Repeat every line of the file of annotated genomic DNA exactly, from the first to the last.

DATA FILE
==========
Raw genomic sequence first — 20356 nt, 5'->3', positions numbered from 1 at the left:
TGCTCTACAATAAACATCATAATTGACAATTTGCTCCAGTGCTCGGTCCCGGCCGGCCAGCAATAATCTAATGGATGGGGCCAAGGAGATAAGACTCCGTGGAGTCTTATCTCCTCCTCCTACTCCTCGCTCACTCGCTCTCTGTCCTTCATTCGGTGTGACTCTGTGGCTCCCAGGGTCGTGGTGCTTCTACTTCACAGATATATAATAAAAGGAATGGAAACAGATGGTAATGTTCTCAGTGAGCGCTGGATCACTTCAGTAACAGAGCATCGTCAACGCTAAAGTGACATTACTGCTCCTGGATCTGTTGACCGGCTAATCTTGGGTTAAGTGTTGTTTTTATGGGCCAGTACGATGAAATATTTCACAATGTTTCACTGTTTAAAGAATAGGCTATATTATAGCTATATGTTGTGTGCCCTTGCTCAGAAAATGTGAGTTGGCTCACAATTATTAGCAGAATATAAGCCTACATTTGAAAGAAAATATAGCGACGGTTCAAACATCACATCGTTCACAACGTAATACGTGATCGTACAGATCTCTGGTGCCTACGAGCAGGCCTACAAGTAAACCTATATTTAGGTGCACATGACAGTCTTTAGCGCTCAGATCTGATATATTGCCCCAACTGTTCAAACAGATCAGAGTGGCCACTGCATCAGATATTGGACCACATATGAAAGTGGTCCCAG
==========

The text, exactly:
Raw genomic sequence first — 20356 nt, 5'->3', positions numbered from 1 at the left:
TGCTCTACAATAAACATCATAATTGACAATTTGCTCCAGTGCTCGGTCCCGGCCGGCCAGCAATAATCTAATGGATGGGGCCAAGGAGATAAGACTCCGTGGAGTCTTATCTCCTCCTCCTACTCCTCGCTCACTCGCTCTCTGTCCTTCATTCGGTGTGACTCTGTGGCTCCCAGGGTCGTGGTGCTTCTACTTCACAGATATATAATAAAAGGAATGGAAACAGATGGTAATGTTCTCAGTGAGCGCTGGATCACTTCAGTAACAGAGCATCGTCAACGCTAAAGTGACATTACTGCTCCTGGATCTGTTGACCGGCTAATCTTGGGTTAAGTGTTGTTTTTATGGGCCAGTACGATGAAATATTTCACAATGTTTCACTGTTTAAAGAATAGGCTATATTATAGCTATATGTTGTGTGCCCTTGCTCAGAAAATGTGAGTTGGCTCACAATTATTAGCAGAATATAAGCCTACATTTGAAAGAAAATATAGCGACGGTTCAAACATCACATCGTTCACAACGTAATACGTGATCGTACAGATCTCTGGTGCCTACGAGCAGGCCTACAAGTAAACCTATATTTAGGTGCACATGACAGTCTTTAGCGCTCAGATCTGATATATTGCCCCAACTGTTCAAACAGATCAGAGTGGCCACTGCATCAGATATTGGACCACATATGAAAGTGGTCCCAG